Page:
3. We may be faithful and pure hearted and yet still be buffeted by the pulls of a fallen world. There is a difference between the natural man and the spiritual man who is taunted by the natural world in which he lives. Perhaps there is no better illustration of this in scripture than Nephi, son of Lehi. He was a man who was obedient and submissive, a man who was led and empowered by the Spirit of Almighty God: “My heart pondereth continually upon the things which I have seen and heard.” Now note the words that follow, words spoken by a man who was surely as pure and virtuous as anyone we know: “Nevertheless, notwithstanding the great goodness of the Lord, in showing me his great and marvelous works, my heart exclaimeth: O wretched man that I am! Yea, my heart sorroweth because of my flesh; my soul grieveth because of mine iniquities. I am encompassed about, because of the temptations and the sins which do so easily beset me. And when I desire to rejoice, my heart groaneth because of my sins” (2 Nephi 4:16–19).

The people of Benjamin were described by their great king as “a diligent people in keeping the commandments of the Lord” (Mosiah 1:11). We suppose that they were followers of our Lord and Savior, people who had come out of the world by covenant. King Benjamin delivered to his people one of the most significant addresses in all the Book of Mormon. He announced his retirement and his son Mosiah as his successor. He gave an accounting of his reign and ministry, encouraged the people to serve one another and thereby serve God, and counseled them (in the words of an angel) to put off the natural man and put on Christ through the Atonement. The people were electrified by the power of the message. Benjamin “cast his eyes round about on the multitude, and behold they had fallen to the earth, for the fear of the Lord had come upon them. And they had viewed themselves in their own carnal state, even less than the dust of the earth” (Mosiah 4:1–2). They cried unto the Lord for forgiveness and deliverance. They were a noble people, a diligent people who viewed themselves in their own carnal state.

The brother of Jared went to the top of Mount Shelem with sixteen transparent stones, eager to have the Lord touch them and thereby light his people’s barges. He presented the stones to the Lord and prayed: “O Lord, thou hast said that we must be encompassed about by the floods. Now behold, O Lord, and do not be angry with thy servant because of his weakness before thee; for we know that thou art holy and dwellest in the heavens, and that we are unworthy before thee; because of the fall our natures have become evil continually” (Ether 3:2; emphasis added). Then he called upon God for divine assistance.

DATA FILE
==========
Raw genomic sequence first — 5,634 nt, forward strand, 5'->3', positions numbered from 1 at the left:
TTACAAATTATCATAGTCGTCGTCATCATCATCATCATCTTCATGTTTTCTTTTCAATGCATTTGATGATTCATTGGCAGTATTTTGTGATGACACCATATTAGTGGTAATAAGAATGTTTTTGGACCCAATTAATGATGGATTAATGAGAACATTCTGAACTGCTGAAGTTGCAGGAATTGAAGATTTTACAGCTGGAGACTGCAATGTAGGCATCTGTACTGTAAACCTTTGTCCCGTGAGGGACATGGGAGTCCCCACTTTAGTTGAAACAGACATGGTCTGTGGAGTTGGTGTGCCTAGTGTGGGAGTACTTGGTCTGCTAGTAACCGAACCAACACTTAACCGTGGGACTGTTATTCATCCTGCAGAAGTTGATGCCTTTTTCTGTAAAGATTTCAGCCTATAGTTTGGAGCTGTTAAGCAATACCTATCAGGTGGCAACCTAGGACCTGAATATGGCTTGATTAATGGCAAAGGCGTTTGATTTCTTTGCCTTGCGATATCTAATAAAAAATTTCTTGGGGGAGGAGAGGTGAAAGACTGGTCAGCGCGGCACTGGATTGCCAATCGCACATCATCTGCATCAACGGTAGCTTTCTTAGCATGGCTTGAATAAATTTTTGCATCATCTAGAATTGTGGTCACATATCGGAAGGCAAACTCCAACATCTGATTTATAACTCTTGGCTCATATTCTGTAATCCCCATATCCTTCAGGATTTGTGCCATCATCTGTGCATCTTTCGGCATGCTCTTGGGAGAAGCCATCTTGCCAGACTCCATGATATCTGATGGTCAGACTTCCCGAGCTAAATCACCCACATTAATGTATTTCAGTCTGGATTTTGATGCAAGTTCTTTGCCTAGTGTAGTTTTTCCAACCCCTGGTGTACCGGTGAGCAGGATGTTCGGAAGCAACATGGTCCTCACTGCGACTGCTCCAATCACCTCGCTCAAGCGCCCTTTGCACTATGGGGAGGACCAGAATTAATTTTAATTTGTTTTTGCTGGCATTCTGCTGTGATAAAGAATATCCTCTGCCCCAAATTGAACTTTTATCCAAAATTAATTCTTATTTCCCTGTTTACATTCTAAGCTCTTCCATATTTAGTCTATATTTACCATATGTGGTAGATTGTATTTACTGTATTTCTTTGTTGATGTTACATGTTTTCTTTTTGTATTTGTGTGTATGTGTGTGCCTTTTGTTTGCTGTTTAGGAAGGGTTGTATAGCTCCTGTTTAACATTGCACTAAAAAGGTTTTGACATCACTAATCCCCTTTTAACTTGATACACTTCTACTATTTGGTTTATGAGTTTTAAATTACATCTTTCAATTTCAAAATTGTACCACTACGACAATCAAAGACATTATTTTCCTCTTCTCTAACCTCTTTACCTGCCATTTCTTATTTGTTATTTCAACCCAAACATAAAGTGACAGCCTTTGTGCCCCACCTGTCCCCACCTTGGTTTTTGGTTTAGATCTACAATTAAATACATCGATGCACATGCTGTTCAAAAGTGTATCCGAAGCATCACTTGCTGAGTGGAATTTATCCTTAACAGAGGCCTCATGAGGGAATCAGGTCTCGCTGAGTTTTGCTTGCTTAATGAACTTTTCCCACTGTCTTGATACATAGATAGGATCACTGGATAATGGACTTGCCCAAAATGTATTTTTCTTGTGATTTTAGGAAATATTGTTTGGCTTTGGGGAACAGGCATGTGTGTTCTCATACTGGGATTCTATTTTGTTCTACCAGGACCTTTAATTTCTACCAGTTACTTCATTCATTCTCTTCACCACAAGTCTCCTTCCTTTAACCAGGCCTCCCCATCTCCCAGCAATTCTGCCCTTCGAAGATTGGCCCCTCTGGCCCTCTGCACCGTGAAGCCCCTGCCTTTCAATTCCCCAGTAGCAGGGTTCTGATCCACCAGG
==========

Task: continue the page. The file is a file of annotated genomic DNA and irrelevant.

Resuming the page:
We can grow in spiritual graces to the point “that we have no more disposition to do evil, but to do good continually” (Mosiah 5:2) and that we cannot look upon sin save it be with abhorrence (Alma 13:12; 2 Nephi 9:49; Jacob 2:5). We can, like Nephi, delight in the things of the Lord (2 Nephi 4:16). But as long as we dwell in the flesh, we will be subject to the pulls of a fallen world.

“Will sin be perfectly destroyed?” President Brigham Young asked. “No, it will not, for it is not so designed in the economy of Heaven. . . . Do not suppose that we shall ever in the flesh be free from temptations to sin. Some suppose that they can in the flesh be sanctified body and spirit and become so pure that they will never again feel the effects of the power of the adversary of truth. Were it possible for a person to attain to this degree of perfection in the flesh, he could not die neither remain in a world where sin predominates. . . . I think we shall more or less feel the effects of sin so long as we live, and finally have to pass the ordeals of death” (10:173).

4. Little children are innocent by virtue of the Atonement, not by nature. Little children are innocent as one of the unconditional blessings of the Atonement because Jesus Christ decreed them so (Mosiah 3:16; Moroni 8:10, 12, 22; D&C 29:46; 74:7).

5. The natural man is an enemy to God and to all righteousness. “There is a natural birth, and there is a spiritual birth,” Elder Bruce R. McConkie wrote. “The natural birth is to die as pertaining to premortal life, to leave the heavenly realms where all spirits dwell in the Divine Presence, and to begin a new life, a mortal life, a life here on earth. The natural birth creates a natural man, and the natural man is an enemy to God. In his fallen state he is carnal, sensual, and devilish by nature. Appetites and passions govern his life, and he is alive—acutely so—to all that is evil and wicked in the world” (282).

The angel explained to King Benjamin that “men drink damnation to their own souls except they humble themselves and become as little children, and believe that salvation was, and is, and is to come, in and through the atoning blood of Christ, the Lord Omnipotent. For the natural man is an enemy to God, and has been from the fall of Adam, and will be, forever and ever, unless he yields to the enticings of the Holy Spirit, and putteth off the natural man and becometh a saint through the atonement of Christ the Lord” (Mosiah 3:18–19; see also 1 Corinthians 2:11–14).

The Latter-day Saint view of man—his nature and destiny—is remarkably optimistic. We are the sons and daughters of God Almighty; we are his spirit offspring (Numbers 16:22; 27:16; Hebrews 12:9). We have the capacity through drawing upon the powers of the Atonement to grow in spiritual graces and in Christlike attributes so as to be “partakers of the divine nature” (2 Peter 1:4). But despite our divine heritage, despite our spiritual potentialities, we cannot save ourselves. We cannot forgive our own sins, cleanse our souls, renew our hearts, raise ourselves from the dead, or prepare a heavenly mansion on our own. Elder Dallin H. Oaks observed: “Man unquestionably has impressive powers and can bring to pass great things by tireless efforts and indomitable will. But after all our obedience and good works, we cannot be saved from the effect of our sins without the grace extended by the atonement of Jesus Christ” (67).